Wednesday, November 18, 2015


I I think I've come to the age of foresight. I think about my future a lot more than I use to.

When I was younger I never worried about what was to come. I knew I had time to do it all over again. I had an infinite number of restarts and do-overs. While I don't fear restarts or do-overs, I don't waste such efforts carelessly. 

I feel as though I'm gaining strength back, physical, mental and emotional. After years of stress from my relationship and work, I thought I just couldn't deal anymore. Now, working in what many consider a high stress job, I seem to be doing fine. I just needed a time out to reset and do-over.

And that brings me back to foresight. In my 20's I just wanted to get to my apex. I climbed, I struggled, I fought my way up a mountain of achievement. (I know, that's a lot of metaphors, even for me.) in my 30s I was mired by my own expectations of achievement as well as the expectations of others. I had a reputation of doing the impossible, but those feats came at a cost. I would ruin myself to make shit happen. 

Now, in my 40's maybe I know better. I pace myself. I set better expectations for myself and I'm much more forgiving for my own failures. In fact, while I don't strive for failure, I embrace it when it happens. I know there's a lesson to be learned. Maybe this is the beginning of wisdom. 

If it is the beginning of wisdom, then I hope it serves me well. I believe it will. And maybe that's the value of foresight, being able to see what good that failures can produce. 

Sunday, November 15, 2015

Doing well-ish

I was feeling good. Real good. All the things seemed to be going well, but the universe is funny that way. All my things are still going well, but the rest of the world it seems is in chaos. I can't help but feel guilt for not doing more, not caring more than I do, and for distracting myself from the horrors  others must face right now. I just want to be ok.

I'm feeling centered for a change. I feel like I'm on a good path, but still have options. The cooking thing is hard physically, but I noticed this week that I've turned a corner. I'm not all body sore at the end of my shifts now, and I can get through a night with minimal errors. I'm coming into my own as a line cook, learning some best practices and employing skills I've honed for years. It feels good.

And, although I'm not in Canada this year with my beloved, whom I miss like crazy, I know that time on my own is important. He knows that too, and doesn't fault me for my decisions. I'm so very lucky that way.

Life overall is good for me right now. I think this is why I feel so guilty for not being involved in some way, for not doing more or saying more. But what can I say about a situation that is so multiply layered and complex? Of course I feel empathy for the people of Paris, but also for the people of Afghanistan, and Beruit, and Syria and every other country that lives with terrorism and the instability it causes. But we don't tend to mourn all of those lives in the same way, and I hate that in the same way I hate that people of color are treated differently by law enforcement officers in many places.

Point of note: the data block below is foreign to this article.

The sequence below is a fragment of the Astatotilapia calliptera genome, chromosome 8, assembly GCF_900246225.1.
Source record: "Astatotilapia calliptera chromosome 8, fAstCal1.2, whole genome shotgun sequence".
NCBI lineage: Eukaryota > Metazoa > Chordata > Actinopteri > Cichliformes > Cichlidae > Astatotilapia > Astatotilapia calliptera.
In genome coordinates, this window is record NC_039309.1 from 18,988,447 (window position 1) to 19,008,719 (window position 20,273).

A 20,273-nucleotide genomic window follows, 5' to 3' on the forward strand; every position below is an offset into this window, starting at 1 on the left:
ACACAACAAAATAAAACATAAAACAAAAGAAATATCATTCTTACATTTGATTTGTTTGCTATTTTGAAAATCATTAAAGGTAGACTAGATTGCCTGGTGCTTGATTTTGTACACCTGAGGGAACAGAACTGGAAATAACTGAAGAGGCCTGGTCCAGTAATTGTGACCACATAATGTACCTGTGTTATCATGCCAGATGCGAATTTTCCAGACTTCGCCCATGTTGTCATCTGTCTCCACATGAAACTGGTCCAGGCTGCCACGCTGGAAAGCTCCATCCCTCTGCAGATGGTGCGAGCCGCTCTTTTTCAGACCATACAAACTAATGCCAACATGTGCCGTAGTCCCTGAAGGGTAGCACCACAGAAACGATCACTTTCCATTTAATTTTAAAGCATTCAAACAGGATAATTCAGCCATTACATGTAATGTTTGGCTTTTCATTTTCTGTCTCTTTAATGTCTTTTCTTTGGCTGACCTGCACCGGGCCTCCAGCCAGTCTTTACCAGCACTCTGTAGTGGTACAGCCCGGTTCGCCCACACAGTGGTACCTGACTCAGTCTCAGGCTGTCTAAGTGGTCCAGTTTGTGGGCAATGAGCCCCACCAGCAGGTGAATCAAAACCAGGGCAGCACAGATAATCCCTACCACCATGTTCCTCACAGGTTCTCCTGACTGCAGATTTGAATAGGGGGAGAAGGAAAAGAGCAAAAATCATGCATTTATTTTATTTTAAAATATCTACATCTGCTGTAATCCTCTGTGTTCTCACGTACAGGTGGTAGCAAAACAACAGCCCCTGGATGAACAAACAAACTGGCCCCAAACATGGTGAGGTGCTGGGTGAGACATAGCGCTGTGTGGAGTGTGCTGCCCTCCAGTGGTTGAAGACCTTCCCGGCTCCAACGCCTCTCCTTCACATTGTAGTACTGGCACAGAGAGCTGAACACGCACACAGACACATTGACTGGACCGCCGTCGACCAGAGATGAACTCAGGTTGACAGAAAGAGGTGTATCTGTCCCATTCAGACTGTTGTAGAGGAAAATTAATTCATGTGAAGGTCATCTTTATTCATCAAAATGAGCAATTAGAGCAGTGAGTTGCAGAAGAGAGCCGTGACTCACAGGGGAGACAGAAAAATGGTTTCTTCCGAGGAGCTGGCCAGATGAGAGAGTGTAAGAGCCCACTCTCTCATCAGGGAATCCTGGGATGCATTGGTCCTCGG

For us to be better people, for us to show the world how great we are, it's not always about showing military might and a use of force. As a people at least, we would do better to show that we can have empathy for those that don't look like us, and who don't share trends in music or fashion. We would do better to show that we mourn for every life that's taken or the sake of an agenda or ideal. 

I'm doing really good right now. I wish the rest of the world was doing the same.

Wednesday, November 11, 2015

Do Things Make Us Whole?

We got a delivery yesterday. Mine and Wyatt's portion of the household goods from what we left in Japan. Having moved more than a few times, I know this ritual well. Packages arrive, and all of a sudden it's Christmas. There's unwrapping, and "oos" and "oohs". The euphoria of reuniting with possessions is soon followed by confusion. First there the physical confusion. Labeled boxes everywhere holding things you've been doing without. But, that leads to another confusion that makes one wonder, "why do I have all this stuff?"

This particular reunification is ironic, because it's a metaphor for the end of a former union. It's one of the last remnants of two lives that were once bound and now are going separate ways. Looking at what arrived, most of these things are steeped in my own memories as opposed to those that I shared with my spouse. 

In some ways I feel like all these things coming back to me is a final step in becoming my own person again. But I know that things do not make me whole. I've been on this journey, back to myself for a long time. I'm glad I found me again. And although things can be reminders of how I got here, they don't define me. I am who I am because of all I've experienced, and all I've endured. I've made mistakes and learned from them. I've also made achievements and learned not to mistake them for happiness or life satisfaction.

Part of the unpacking process will be deciding what to keep and what to donate. It's a good exercise and an even better reminder of what's important and what's clutter.